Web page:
The controllers must implement appropriate technical and organizational measures to ensure security of personal data and implement appropriate data protection policies. The controllers must be able to demonstrate that processing is performed in accordance with the Regulation (Article 24).
The provision on "Privacy by Design" requires the controller to implement those measures into each new business process or service that makes use of personal data. "Privacy by Default" requires the highest privacy setting to automatically apply when a customer acquires a new product or service. No action on the side of the data subject should therefore be necessary for the highest privacy setting to apply (Article 25).
Automated decision making, including profiling can now be contested by the data subjects. The data subjects have a right not to be subject to a decision based solely on automated processing, which produces legal effects concerning them or significantly affect them (Article 22).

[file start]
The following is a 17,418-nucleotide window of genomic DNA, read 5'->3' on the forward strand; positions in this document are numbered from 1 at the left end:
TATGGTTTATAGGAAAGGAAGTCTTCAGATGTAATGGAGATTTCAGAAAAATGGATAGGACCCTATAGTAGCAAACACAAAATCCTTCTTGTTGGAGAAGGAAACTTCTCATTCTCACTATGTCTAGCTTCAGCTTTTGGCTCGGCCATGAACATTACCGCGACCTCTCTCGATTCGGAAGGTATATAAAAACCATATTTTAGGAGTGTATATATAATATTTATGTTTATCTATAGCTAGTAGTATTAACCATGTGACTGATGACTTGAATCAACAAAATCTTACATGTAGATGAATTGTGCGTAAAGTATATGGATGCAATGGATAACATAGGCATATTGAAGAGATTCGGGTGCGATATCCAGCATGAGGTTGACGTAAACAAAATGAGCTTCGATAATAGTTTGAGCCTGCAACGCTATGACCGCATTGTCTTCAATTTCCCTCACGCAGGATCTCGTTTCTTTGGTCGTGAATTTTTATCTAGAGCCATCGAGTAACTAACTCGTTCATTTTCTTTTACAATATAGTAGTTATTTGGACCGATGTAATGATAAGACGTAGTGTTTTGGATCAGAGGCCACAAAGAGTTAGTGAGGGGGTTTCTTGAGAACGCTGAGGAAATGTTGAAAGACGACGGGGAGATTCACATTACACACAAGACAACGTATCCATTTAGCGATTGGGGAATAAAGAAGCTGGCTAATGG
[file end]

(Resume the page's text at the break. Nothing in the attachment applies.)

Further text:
If data processing is likely to result in high risks to the rights and freedoms of data subjects (Article 35), data protection impact assessments have to be conducted prior to processing. The impact assessments have to be conducted in consultation with the supervisory authority.
Companies which regularly and systematically monitor data subjects on a large scale or process special categories of data on a large scale, are obliged to designate a data protection officer (Article 37).
All data processing must be based on explicit consent of the data subject (Article 7). The consent of the data subject must be freely given, specific, informed and unambiguous. The controller must be able to demonstrate that consent has been given and the data subject retains the right to withdraw the consent.